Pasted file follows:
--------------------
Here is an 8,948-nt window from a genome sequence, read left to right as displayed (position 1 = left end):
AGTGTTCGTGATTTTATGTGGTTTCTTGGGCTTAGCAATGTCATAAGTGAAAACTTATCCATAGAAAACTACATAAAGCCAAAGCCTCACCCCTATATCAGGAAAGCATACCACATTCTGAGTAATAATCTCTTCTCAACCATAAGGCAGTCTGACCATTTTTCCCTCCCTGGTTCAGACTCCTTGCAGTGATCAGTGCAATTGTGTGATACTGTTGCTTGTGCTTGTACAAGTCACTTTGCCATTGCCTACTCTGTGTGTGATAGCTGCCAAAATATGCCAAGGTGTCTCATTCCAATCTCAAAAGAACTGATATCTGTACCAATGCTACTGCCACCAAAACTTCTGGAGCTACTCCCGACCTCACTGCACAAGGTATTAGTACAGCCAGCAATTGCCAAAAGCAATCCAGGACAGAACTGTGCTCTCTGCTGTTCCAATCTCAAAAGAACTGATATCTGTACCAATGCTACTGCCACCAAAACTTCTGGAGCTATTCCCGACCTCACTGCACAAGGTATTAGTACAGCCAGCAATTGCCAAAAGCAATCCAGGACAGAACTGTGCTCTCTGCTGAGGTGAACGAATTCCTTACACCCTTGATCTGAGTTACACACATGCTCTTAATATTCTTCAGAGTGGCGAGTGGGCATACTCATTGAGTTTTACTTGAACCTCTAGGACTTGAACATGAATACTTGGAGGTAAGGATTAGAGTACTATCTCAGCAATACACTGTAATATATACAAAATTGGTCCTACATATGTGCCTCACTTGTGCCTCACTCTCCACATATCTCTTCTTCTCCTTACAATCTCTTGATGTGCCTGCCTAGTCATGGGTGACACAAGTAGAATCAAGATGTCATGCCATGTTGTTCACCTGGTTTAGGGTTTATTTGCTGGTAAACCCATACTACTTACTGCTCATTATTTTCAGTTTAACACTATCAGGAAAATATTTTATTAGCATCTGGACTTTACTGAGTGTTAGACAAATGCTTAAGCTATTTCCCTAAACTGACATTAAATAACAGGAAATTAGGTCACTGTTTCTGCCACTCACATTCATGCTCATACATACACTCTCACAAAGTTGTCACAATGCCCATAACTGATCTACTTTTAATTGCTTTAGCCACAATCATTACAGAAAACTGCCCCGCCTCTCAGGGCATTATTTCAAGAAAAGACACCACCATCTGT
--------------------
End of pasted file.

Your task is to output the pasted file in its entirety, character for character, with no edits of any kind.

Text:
Here is an 8,948-nt window from a genome sequence, read left to right as displayed (position 1 = left end):
AGTGTTCGTGATTTTATGTGGTTTCTTGGGCTTAGCAATGTCATAAGTGAAAACTTATCCATAGAAAACTACATAAAGCCAAAGCCTCACCCCTATATCAGGAAAGCATACCACATTCTGAGTAATAATCTCTTCTCAACCATAAGGCAGTCTGACCATTTTTCCCTCCCTGGTTCAGACTCCTTGCAGTGATCAGTGCAATTGTGTGATACTGTTGCTTGTGCTTGTACAAGTCACTTTGCCATTGCCTACTCTGTGTGTGATAGCTGCCAAAATATGCCAAGGTGTCTCATTCCAATCTCAAAAGAACTGATATCTGTACCAATGCTACTGCCACCAAAACTTCTGGAGCTACTCCCGACCTCACTGCACAAGGTATTAGTACAGCCAGCAATTGCCAAAAGCAATCCAGGACAGAACTGTGCTCTCTGCTGTTCCAATCTCAAAAGAACTGATATCTGTACCAATGCTACTGCCACCAAAACTTCTGGAGCTATTCCCGACCTCACTGCACAAGGTATTAGTACAGCCAGCAATTGCCAAAAGCAATCCAGGACAGAACTGTGCTCTCTGCTGAGGTGAACGAATTCCTTACACCCTTGATCTGAGTTACACACATGCTCTTAATATTCTTCAGAGTGGCGAGTGGGCATACTCATTGAGTTTTACTTGAACCTCTAGGACTTGAACATGAATACTTGGAGGTAAGGATTAGAGTACTATCTCAGCAATACACTGTAATATATACAAAATTGGTCCTACATATGTGCCTCACTTGTGCCTCACTCTCCACATATCTCTTCTTCTCCTTACAATCTCTTGATGTGCCTGCCTAGTCATGGGTGACACAAGTAGAATCAAGATGTCATGCCATGTTGTTCACCTGGTTTAGGGTTTATTTGCTGGTAAACCCATACTACTTACTGCTCATTATTTTCAGTTTAACACTATCAGGAAAATATTTTATTAGCATCTGGACTTTACTGAGTGTTAGACAAATGCTTAAGCTATTTCCCTAAACTGACATTAAATAACAGGAAATTAGGTCACTGTTTCTGCCACTCACATTCATGCTCATACATACACTCTCACAAAGTTGTCACAATGCCCATAACTGATCTACTTTTAATTGCTTTAGCCACAATCATTACAGAAAACTGCCCCGCCTCTCAGGGCATTATTTCAAGAAAAGACACCACCATCTGT